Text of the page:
Home > GCR > Vol. 25 > Iss. 1 (2013)
What is Known About Species Richness and Distribution on the Outer-Shelf South Texas Banks?
The outer-shelf South Texas Banks, also known as the snapper banks, are known by fishermen to be excellent fishing grounds. However, few scientific studies have been conducted to describe the ecology of these uncommon but distinctive habitats. This paper describes results of a literature review and an assessment to determine what is known about the biota of the South Texas Banks and to assist in developing renewed interest and focus on these topographic highs. The outer-shelf South Texas Banks include relict coralgal reefs and relict barrier islands, and we also include data for a nearshore site, which is geographically and geologically separated from the offshore banks. Obtainable scientific literature was reviewed, and biodiversity data were compiled. Results indicate that one of the most studied sites, Southern Bank, could be used as a surrogate to describe potential biodiversity at other, less studied South Texas Banks. Conclusions support the need for more biological studies at all of the South Texas Banks. Results of future studies, when combined with existing results, could be used to identify sites as potential candidates for place-based protection.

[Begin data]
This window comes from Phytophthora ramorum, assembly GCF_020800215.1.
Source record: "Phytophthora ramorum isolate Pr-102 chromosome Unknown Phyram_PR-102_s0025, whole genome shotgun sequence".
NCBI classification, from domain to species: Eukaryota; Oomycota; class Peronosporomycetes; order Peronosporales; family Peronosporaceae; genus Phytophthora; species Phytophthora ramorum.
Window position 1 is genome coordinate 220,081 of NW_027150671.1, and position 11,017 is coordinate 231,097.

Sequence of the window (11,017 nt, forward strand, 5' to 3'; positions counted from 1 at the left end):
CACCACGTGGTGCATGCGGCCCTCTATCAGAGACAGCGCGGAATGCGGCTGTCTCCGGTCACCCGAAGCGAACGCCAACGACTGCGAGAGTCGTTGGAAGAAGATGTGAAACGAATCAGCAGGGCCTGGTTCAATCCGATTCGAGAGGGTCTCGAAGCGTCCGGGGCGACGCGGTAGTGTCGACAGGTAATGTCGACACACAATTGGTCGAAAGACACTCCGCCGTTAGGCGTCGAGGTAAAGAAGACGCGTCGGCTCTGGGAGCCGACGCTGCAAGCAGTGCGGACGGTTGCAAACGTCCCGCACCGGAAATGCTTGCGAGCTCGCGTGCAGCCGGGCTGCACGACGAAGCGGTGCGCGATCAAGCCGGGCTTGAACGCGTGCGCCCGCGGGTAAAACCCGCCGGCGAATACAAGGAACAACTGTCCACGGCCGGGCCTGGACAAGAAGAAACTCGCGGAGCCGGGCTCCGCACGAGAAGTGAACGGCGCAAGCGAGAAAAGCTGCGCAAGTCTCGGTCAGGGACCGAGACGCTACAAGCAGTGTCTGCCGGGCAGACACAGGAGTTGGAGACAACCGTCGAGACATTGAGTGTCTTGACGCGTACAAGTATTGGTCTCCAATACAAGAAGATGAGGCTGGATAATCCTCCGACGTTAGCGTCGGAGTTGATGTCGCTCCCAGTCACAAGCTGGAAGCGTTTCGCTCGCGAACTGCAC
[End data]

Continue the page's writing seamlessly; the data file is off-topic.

Nash, H. L., S. J. Furiness and J. W. Tunnell Jr.
What is Known About Species Richness and Distribution on the Outer-Shelf South Texas Banks?.
Gulf and Caribbean Research
Retrieved from https://aquila.usm.edu/gcr/vol25/iss1/3